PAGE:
Reference list

  1. Gordon, S.A., and Coelho, D.H., “Minimally Invasive Surgery for Osseointegrated Auditory Implants: A Comparison of Linear versus Punch Techniques,” Otolaryngology — Head & Neck Surgery, 2015 Jun, 152(6): 1089–93. Epub 24 Feb 2015. 
  2. Hultcrantz, M., “Outcome of the bone anchored hearing aid procedure without skin thinning: A prospective clinical trial,” Otology & Neurotology, Sep 2011, 32(7): 1134–39.
  3. Hultcrantz, M. “Stability Testing of a Wide Bone-Anchored Device after Surgery without Skin Thinning,” Biomed Research International, 2015: 2015:853072. Epub 5 Jul 2015.
  4. Singam, S., Williams, R., Saxby, C., and Houlihan, F.P., “Percutaneous Bone-Anchored Hearing Implant Surgery without Soft Tissue Reduction: Up to 42 Months of Follow-up,” Otology & Neurotology, Oct 2014, 35(9): 1596–600.

Ponto abutments and tissue preservation surgery improve patient outcomes

Tissue-preserving surgery has quickly become the gold standard for bone anchored hearing implants. Recent publications have confirmed that minimally invasive surgery in combination with Ponto abutments is safe and reduces operative and post-operative skin complications.

Cosmetic and surgical advantages

Tissue preservation surgery leaves the hair follicles intact and produces virtually no scarring. Gordon and Coelho1 compared the punch technique with the previously used technique of soft tissue reduction and conclude, “In our experience, patients have substantially less post-operative discomfort following the punch technique.” 
Malou Hultcrantz, who first introduced tissue preservation2, recently published results on the Ponto implant and abutments.3 These results reported no severe skin problems, no numbness around the implant and no cosmetic problems during the 12-month follow-up period.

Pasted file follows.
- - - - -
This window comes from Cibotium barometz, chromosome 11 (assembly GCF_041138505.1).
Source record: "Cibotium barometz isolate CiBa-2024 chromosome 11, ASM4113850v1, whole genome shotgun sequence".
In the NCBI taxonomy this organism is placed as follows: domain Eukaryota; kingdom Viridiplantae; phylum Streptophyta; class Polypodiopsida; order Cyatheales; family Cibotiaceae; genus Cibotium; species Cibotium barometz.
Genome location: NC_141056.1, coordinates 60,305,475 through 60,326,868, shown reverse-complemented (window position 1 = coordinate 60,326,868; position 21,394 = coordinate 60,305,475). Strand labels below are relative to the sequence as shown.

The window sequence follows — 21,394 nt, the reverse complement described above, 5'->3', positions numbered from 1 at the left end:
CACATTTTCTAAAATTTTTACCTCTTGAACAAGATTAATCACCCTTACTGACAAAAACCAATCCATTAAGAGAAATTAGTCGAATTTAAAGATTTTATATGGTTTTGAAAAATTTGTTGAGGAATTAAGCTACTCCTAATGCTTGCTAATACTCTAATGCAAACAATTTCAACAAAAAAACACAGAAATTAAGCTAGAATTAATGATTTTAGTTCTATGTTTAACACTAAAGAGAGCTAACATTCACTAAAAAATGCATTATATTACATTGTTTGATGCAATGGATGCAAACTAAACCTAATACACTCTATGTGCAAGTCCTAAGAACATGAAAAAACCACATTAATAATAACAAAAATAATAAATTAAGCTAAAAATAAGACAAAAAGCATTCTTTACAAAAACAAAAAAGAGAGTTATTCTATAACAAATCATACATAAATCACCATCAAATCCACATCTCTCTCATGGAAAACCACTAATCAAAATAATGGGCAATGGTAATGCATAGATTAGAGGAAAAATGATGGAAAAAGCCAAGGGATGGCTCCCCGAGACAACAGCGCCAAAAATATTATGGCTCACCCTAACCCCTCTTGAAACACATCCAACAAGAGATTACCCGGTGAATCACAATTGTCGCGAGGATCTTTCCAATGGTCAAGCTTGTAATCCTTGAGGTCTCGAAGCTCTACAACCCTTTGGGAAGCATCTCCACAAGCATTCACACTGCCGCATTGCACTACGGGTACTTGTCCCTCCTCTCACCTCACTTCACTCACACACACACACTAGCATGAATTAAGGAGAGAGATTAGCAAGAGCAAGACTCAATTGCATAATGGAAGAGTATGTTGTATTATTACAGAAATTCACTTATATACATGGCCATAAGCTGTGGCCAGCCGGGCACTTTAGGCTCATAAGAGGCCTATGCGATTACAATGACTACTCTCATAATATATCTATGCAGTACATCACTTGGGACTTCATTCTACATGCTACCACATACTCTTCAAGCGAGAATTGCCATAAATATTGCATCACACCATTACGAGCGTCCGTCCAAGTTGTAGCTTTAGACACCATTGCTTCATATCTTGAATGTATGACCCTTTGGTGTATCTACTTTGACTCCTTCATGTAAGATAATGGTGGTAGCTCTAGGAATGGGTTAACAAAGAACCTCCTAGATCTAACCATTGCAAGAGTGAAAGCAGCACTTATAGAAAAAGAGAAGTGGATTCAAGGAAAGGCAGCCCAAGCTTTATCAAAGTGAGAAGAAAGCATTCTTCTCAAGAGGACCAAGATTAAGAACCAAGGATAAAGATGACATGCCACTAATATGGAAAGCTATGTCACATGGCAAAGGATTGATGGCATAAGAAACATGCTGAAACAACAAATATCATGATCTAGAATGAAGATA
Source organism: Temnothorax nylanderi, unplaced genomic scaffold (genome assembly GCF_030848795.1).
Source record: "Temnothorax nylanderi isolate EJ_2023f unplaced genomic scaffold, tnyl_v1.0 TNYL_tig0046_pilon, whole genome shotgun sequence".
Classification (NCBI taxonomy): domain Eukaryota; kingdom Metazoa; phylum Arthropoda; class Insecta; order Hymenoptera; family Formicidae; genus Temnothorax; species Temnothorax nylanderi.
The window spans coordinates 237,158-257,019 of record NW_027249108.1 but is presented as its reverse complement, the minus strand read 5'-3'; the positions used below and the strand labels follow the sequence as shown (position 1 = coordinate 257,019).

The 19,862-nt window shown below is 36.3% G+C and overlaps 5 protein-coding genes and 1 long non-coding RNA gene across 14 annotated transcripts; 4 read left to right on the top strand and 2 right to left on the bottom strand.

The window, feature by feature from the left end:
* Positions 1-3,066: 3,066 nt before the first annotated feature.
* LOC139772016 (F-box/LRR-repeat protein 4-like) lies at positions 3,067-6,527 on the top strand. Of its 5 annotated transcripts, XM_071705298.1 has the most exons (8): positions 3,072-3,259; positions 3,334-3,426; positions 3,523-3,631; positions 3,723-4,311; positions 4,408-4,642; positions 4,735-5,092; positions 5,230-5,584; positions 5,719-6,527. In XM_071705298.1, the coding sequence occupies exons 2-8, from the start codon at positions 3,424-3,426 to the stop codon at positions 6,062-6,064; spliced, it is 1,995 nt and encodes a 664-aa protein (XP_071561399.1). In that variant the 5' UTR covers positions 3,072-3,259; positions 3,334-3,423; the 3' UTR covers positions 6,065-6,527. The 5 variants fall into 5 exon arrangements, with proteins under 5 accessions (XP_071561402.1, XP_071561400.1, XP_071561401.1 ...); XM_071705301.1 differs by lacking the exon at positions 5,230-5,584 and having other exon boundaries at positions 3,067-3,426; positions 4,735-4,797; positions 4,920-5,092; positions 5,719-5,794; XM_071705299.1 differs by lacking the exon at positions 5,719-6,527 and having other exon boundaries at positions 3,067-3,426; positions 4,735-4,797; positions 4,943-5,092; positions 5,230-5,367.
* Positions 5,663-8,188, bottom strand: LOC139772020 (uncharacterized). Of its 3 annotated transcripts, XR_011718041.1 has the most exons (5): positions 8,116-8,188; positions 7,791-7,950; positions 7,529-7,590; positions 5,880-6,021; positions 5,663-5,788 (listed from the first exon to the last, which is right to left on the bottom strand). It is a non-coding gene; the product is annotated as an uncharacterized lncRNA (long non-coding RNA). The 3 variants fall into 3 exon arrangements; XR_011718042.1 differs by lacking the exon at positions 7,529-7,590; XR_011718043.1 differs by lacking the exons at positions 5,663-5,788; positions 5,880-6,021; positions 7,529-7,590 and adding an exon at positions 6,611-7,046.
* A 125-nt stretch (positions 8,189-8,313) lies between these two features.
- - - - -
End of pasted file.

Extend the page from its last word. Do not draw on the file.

Superior results with Ponto abutments

Shyam Singam et al.4 have published results on using the punch technique in 30 patients with a follow-up period of up to 42 months. Cochlear abutments were used in 8 cases and Ponto abutments in 22 cases.

Ponto abutments - a skin friendly concept

Three patients required revision surgery with tissue reduction due to persistent pain. All patients who experienced problems had received cochlear abutments. The authors suggest that success with the tissue preservation technique is dependent on the abutment shape and believe that the Ponto abutment with OptiFit™ design “decreases the propensity for inflammatory reactions.”4

Ponto abutments improve patient outcomes and gives cosmetic and surgical advantages

Few complications

In the three studies1, 3, 4 mentioned above, a total of 53 patients received Ponto implants using the tissue preservation technique. In 95% of cases, there were no skin complications requiring treatment (Holgers ≥2). This demonstrates the excellent outcomes achieved using the Ponto abutment and tissue preservation surgery.